If you are like me and experienced the heyday of Jamaal Charles’ play in 2013 when he ran for 1,287 yards, had nearly 700 receiving yards on 70 catches, and amassed 19 touchdowns in one year – you think fondly of Jamaal Charles. If you are also like me and experienced the fantasy team-killing-blow due to his injuries in 2016 (or 2015… or 2011), the “what could have been” fuels your grief.
Now the 2017 season is upon us and Jamaal Charles is as healthy as he has ever been following his most recent ACL (anterior cruciate ligament) injury. Just check out his moves on the video below:
You can see that he is sprinting, sprinting against resistance, sprinting on an inclined treadmill, sprinting some more, and I guess he also does some fancy fast footwork… followed by more sprinting. He looks ready, but then again, he also looked ready in 2016, when his season ended in week 3 due to continuing knee issues. With difficulty staying healthy, will fantasy owners be taking a big risk by drafting Jamaal Charles? Currently his Average Draft Position (ADP) is #127 according to fantasypros.com. That’s a 9-12th round pick in 12-man leagues. But is he even worth that? Is he going to be more boom or more bust?
The uncertainty of Jamaal Charles‘ health is undeniably one of the greatest factors in creating the doubt surrounding the former 4-time pro-bowl running back (we’ll get back to this). The other major factor is his recent abrupt departure from the Kansas City Chiefs to the Denver Broncos. The Broncos backfield is crowded and currently Jamaal Charles is listed second to C.J. Anderson on the depth chart while 2016 rookie Devontae Booker is sitting third. Neither of the Broncos’ original RB crew have boasted yards per carry like Charles in their career, but neither of them have had bilateral ACL tears and meniscus surgeries either. Jamaal Charles has more NFL experience than C.J. Anderson and Devontae Booker combined, but now that Charles has reached the big 3-0, that isn’t always a good thing for a running back. If anything, C.J. Anderson is reaching his prime as a RB in the league as he enters his fifth year as a pro and is just 26 years old. Charles will be facing a major uphill-battle to break through as the starting RB in this Denver offense.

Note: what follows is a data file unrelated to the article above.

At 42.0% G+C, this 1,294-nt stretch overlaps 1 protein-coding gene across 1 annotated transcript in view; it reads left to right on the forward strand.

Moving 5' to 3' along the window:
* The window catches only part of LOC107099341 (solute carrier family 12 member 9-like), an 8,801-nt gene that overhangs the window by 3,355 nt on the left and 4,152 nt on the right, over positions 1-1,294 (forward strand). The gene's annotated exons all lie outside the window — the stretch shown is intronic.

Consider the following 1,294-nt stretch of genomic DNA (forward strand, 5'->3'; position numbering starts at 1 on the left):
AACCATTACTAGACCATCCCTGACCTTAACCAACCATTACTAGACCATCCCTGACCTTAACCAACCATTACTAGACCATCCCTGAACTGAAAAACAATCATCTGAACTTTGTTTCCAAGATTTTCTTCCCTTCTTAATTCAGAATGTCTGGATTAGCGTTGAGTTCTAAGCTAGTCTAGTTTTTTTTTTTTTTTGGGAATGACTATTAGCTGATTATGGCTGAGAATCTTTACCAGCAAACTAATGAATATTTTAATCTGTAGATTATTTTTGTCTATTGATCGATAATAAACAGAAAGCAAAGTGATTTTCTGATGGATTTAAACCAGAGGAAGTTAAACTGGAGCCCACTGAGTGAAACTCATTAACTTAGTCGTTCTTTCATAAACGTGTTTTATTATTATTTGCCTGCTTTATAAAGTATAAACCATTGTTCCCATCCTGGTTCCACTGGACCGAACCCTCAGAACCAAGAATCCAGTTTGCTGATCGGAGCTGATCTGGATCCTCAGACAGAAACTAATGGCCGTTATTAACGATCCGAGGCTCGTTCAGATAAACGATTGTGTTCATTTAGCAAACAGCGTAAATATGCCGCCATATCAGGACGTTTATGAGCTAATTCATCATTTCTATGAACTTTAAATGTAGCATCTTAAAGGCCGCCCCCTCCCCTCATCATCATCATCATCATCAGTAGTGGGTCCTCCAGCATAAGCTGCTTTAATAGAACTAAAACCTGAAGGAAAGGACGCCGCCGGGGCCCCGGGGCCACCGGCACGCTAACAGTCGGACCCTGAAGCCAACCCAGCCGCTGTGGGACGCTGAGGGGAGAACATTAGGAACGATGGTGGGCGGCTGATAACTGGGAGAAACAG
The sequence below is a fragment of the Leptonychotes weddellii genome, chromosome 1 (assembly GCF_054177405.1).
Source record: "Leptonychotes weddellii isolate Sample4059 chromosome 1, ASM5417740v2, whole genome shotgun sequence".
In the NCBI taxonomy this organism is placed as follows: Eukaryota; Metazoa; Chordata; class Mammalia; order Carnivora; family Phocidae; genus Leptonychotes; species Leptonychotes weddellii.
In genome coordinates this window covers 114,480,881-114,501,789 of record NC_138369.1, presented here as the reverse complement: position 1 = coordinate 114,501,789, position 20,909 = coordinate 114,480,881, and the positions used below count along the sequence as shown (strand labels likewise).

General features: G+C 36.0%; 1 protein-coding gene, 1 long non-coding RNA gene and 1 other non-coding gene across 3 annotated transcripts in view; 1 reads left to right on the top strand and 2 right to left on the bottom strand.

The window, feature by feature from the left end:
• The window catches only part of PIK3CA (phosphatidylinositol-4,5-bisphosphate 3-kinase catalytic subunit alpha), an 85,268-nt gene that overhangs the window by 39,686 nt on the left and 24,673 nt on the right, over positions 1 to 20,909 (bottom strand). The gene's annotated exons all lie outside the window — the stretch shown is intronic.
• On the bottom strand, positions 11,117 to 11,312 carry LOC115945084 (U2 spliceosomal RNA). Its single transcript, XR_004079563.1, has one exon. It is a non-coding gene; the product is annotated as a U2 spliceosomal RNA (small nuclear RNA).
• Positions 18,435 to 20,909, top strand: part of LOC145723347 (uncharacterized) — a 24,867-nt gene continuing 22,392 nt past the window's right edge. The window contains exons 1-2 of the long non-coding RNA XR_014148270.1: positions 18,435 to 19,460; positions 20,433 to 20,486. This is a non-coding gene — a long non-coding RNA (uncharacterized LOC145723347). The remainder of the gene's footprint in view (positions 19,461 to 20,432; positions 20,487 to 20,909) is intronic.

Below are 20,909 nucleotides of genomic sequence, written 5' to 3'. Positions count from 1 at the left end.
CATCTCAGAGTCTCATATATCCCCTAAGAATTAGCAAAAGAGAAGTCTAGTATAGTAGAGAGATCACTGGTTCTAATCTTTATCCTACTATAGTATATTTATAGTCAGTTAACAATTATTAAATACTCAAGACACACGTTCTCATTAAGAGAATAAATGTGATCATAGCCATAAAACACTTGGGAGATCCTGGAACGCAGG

Let’s address the knee issue. Much of the medical information in this article is gathered from uptodate.com, a professional medical subscription that analyzes and summarizes research on different conditions. (ACL TEAR).
- It generally takes 6-12 months to return to full activity after an ACL tear and some times sooner for high-level athletes. (Jamaal Charles is over 12 months since his last ACL surgery but less than 12 months from his last arthroscopic knee surgery).
- Those same high-level athletes who return to full activity can experience abnormal joint motion and relative weakness up to 22 months after reconstructive surgery. (Jamaal Charles is nearly 22 months post his ACL surgery in 2015).
- Some studies indicate there is about a 20% chance of requiring additional surgery to the affected knee within 2 years of ACL surgery. (Jamaal Charles had an additional knee surgery in 2016)